Why is this an additional service?

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    Michelle Harris

    B101 4.2.2.2

    Responses to RFIs where information is in the CDs

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    Gang Chen

    That is correct.

    Gang Chen, Author, Architect, LEED AP BD+C (GreenExamEducation.com)

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    David Kaplan

    Its a technicality. All it means is that, technically speaking, if we're asked to answer questions that are clearly in our drawings, you're basically wasting your time and we should be paid for that time.

    This is an example of a situation where in real practice, unless you're a jerk, you'd probably never have the gall to tell your client "i want a change order for this time." If it became an annoyance and was happening all the time- ok then, maybe. However, for the purposes of this exam, put that commentary aside and just know that we are allowed to request a viable change order in this instance.

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    Mark Baker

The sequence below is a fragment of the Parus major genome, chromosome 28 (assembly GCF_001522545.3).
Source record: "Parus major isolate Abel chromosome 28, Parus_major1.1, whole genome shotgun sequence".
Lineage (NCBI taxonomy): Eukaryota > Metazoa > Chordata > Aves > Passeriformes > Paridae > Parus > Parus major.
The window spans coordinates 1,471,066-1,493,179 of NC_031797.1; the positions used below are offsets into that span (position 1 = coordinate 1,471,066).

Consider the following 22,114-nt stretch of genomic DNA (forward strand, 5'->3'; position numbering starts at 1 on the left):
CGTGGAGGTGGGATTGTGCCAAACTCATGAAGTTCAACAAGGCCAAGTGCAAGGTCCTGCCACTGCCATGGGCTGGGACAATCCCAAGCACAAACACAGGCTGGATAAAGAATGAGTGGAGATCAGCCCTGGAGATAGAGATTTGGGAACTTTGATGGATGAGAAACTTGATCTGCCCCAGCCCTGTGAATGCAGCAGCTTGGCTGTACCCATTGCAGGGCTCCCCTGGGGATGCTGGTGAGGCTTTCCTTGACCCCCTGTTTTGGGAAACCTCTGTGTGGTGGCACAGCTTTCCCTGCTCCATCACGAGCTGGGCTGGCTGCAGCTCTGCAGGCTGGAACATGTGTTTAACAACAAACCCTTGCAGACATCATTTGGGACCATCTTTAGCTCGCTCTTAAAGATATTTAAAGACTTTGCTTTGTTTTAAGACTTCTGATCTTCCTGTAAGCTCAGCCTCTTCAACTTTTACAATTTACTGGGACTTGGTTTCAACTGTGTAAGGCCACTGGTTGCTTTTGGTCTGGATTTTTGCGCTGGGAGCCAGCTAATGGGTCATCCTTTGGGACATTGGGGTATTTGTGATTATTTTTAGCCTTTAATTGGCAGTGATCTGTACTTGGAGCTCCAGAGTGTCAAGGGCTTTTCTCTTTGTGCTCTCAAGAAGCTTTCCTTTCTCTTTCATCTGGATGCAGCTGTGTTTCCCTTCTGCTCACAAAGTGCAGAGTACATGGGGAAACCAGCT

Correct, get paid for your time.

    Mark, Archizam

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    Kathryn O'Regan

    I had a nightmare of a CA job where this kept happening.  The contractor kept shot-gunning off emails (like 4 in the span of an hour) with questions that were very clearly already laid out somewhere in the contract documents.  Rather than asking the client for a CO after the first few RFIs, I did keep them informed of the contractor's disorganization and the time I was spending to clarify.  Luckily, because the contract docs were clear, my responses didn't take much time. There were a few occasions where the contractor's response to my answer was "Oops, yeah, was thinking of a different job!" The contractor ended up walking off the job on the basis of delayed payment from the owner (we had proof of bank draft; the municipality's bank sent out the check, but he had not yet gotten it in the mail, though previous payments were mailed without problem...) and I ended up sending all my documentation of excessive RFIs to the municipality's lawyer when they notified the contractor's surety.  At that point, the client was going to find another contractor and I asked to adjust my fee to finish out CA due to essentially restarting the project, and they were amenable to that, having witnessed the contractor's behavior.  (I actually used EJCDC docs instead of AIA.)

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